March 31 – April 11, 2016.
After a wonderful week in San Miguel de Allende, we headed South to San Juan Teotihuacan located about an hours drive before Mexico City, to visit the Mayan Pyramids of the Sun and of the Moon. We then left our rig securely parked at the Teotihuacan Trailer Park and took the bus to Mexico City for a few days of sightseeing.
Mexico City is the capital of Mexico and one of the most populated city in the world with 20+ million urban inhabitants and sits at 7,380 feet (2,250 m) of elevation. A lot of people skip the City when visiting Mexico but we had heard such good things about it, that we wanted to see it for ourselves. We were not disappointed.
Where Mexico city now sits, the Aztec built the City of Tenochtitlán in 1325. It was almost completely destroyed by the Spanish Conquistadors in 1521 and Mexico City was later built over the Aztec ruins by the Spaniards. After independence from Spain was achieved, the federal district was created in 1824.
Now Mexico is a vibrant and happening city with a perfect mix of old and new. Colonial, modern and Mayan architecture, a thriving Artistic and Cultural scene, all the museums you can imagine, ancient ruins, fabulous restaurants, neighborhoods waiting to be explored …
We took the bus from Teotihuacan and got dropped off at the Metro Station. We got a couple transfers and emerged in the historic center where we spent a lot of our time walking and visiting the main attractions. We felt safe and were impressed by the ease of going from one place to another either by walking, taxi or metro. We only spent four days but could have stayed a lot longer, there is so much to see and do.
Historic Center of Mexico City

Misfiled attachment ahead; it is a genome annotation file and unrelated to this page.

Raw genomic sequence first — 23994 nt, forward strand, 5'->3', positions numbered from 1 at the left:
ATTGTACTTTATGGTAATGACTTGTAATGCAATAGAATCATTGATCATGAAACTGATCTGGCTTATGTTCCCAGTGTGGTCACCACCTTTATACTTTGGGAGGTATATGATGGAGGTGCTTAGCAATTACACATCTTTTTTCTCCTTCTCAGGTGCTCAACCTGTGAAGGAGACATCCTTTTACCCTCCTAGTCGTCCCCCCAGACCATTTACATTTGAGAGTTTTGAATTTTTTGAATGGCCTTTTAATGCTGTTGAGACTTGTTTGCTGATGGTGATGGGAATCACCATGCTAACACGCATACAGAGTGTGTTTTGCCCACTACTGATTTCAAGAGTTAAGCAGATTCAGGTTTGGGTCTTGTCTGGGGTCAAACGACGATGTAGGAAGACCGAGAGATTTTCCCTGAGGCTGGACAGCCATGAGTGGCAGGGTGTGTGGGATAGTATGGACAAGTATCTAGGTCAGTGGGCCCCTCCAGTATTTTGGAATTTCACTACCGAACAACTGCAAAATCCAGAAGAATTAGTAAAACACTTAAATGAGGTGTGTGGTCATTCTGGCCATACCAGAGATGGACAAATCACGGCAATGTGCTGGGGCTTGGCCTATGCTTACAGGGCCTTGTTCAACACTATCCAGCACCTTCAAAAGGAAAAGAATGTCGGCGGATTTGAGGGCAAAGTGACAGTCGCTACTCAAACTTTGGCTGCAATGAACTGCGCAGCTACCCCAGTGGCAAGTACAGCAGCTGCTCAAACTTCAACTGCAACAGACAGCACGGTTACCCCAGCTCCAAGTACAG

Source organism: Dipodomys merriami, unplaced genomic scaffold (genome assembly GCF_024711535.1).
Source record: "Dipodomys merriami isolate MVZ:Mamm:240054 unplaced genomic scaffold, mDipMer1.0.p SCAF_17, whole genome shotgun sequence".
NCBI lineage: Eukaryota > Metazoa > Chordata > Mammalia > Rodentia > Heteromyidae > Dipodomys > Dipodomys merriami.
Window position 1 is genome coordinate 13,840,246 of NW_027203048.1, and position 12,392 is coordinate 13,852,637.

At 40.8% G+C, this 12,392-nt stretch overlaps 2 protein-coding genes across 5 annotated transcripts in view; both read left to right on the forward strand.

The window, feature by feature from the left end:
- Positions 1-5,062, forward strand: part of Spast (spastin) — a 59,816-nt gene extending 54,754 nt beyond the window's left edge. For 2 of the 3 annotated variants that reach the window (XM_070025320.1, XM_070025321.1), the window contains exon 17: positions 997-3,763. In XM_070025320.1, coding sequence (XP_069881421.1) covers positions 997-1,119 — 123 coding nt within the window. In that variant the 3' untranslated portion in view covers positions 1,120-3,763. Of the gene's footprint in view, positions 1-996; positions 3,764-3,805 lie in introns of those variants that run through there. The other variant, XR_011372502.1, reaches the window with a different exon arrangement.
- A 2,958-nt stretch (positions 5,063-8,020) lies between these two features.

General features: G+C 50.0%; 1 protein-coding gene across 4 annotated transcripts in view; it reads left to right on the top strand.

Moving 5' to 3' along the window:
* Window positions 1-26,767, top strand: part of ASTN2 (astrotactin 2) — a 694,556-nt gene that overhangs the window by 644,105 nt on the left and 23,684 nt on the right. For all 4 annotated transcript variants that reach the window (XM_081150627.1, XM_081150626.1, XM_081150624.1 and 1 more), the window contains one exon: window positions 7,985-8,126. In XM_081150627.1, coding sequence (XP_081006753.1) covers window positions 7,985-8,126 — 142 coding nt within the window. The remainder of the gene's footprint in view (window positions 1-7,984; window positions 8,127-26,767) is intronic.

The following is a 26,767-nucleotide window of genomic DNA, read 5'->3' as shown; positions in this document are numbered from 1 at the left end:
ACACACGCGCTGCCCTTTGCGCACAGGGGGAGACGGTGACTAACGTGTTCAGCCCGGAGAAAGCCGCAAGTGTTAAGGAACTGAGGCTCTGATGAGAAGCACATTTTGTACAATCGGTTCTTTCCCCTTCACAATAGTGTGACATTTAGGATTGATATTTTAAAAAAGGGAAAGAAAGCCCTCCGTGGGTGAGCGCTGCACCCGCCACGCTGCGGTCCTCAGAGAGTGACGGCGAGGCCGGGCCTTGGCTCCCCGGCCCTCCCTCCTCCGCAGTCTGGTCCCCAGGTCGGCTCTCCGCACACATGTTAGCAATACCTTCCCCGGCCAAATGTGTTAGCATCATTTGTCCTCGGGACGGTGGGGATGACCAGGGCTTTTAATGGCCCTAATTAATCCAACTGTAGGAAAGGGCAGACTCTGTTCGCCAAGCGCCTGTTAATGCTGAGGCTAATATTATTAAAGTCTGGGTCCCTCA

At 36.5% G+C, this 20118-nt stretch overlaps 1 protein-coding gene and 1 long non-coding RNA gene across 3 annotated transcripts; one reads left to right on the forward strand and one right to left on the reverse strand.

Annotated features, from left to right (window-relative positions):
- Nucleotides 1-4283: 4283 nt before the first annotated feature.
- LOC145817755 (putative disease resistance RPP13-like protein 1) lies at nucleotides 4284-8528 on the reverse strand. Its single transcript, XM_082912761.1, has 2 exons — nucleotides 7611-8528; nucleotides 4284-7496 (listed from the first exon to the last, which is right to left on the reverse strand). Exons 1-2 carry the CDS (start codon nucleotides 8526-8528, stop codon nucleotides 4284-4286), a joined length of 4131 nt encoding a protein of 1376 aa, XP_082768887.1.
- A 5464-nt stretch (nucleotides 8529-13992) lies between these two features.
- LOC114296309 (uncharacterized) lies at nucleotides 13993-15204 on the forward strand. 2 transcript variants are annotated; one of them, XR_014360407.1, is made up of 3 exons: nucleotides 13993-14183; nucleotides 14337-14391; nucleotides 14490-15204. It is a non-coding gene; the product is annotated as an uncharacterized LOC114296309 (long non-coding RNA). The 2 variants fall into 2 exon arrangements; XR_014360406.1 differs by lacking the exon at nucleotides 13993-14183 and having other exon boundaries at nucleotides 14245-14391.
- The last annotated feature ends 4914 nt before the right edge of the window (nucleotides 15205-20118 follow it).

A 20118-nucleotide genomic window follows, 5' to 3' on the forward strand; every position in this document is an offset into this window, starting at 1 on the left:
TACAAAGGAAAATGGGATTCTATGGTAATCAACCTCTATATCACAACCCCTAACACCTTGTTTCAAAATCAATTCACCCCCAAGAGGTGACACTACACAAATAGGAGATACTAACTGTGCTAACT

The Zocalo is the common name of the main square, Plaza de la Constitution was the ideal spot to begin our sightseeing. Every day at either 6:00 AM or 6:00 PM the Army has the ceremony of raising and lowering of the giant Mexican flag.
From our hotel room we had a great view of the Cathedral and the Zocalo (main square).
Rear view of the Metropolitan Cathedral of Assumption consecrated in 1656. It’s the largest cathedral in the Americas and is situated atop the former Aztec sacred precinct near the Templo Mayor.
Templo Mayor (Great Temple).”Before the Spaniards demolished it, the Teocalli of Tenochtitlán covered the site where the cathedral now stands, as well as the blocks to its north and east. It wasn’t until 1978, after electricity workers happened on an 8-ton stone-disc carving of the Aztec goddess Coyolxauhqui, that the decision was taken to demolish colonial buildings and excavate the Templo Mayor.”
Excerpt From: Lonely Planet. “Lonely Planet Mexico.”
The famous murals by Mexican artist Diego Rivera inside the Palacio National
Courtyard of the Palacio National
Palacio de Bellas Artes (Fine Arts Museum)
Edgar Degas , Ballerina 1876 and Alexander Calder, Evelyn 1970
Diego Rivera’s murals
Henri Matisse, Jazz 1947
National Museum of Anthropology houses one of the worlds largest collections of archaeological artifacts from pre-hispanic civilizations. It takes a full day just to walk around the different exhibits.
The Voladores is an ancient Mesoamerican ceremony up a 30 meter pole
Renowned Mexican artist Frida Kahlo was born in, lived in and died in, Casa Azul (Blue House), now the Fira Kahlo museum. Probably our favorite attraction we visited in Mexico.
Frida’s studio. Wonderful light. Note the picture of her beloved Diego on her desk.
Frida’s studio. Note her wheelchair in front of the painting.